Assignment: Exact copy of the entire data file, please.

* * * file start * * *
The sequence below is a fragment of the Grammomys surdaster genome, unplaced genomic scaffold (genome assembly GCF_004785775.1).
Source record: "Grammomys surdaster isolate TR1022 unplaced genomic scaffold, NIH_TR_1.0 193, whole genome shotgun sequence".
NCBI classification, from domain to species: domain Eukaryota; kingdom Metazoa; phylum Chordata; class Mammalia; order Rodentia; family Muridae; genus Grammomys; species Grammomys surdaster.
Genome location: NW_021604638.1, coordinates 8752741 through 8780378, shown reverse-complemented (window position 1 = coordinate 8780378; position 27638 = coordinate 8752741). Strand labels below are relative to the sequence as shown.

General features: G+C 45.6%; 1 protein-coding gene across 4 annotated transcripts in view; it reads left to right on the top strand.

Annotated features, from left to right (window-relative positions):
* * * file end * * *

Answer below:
The sequence below is a fragment of the Grammomys surdaster genome, unplaced genomic scaffold (genome assembly GCF_004785775.1).
Source record: "Grammomys surdaster isolate TR1022 unplaced genomic scaffold, NIH_TR_1.0 193, whole genome shotgun sequence".
NCBI classification, from domain to species: domain Eukaryota; kingdom Metazoa; phylum Chordata; class Mammalia; order Rodentia; family Muridae; genus Grammomys; species Grammomys surdaster.
Genome location: NW_021604638.1, coordinates 8752741 through 8780378, shown reverse-complemented (window position 1 = coordinate 8780378; position 27638 = coordinate 8752741). Strand labels below are relative to the sequence as shown.

General features: G+C 45.6%; 1 protein-coding gene across 4 annotated transcripts in view; it reads left to right on the top strand.

Annotated features, from left to right (window-relative positions):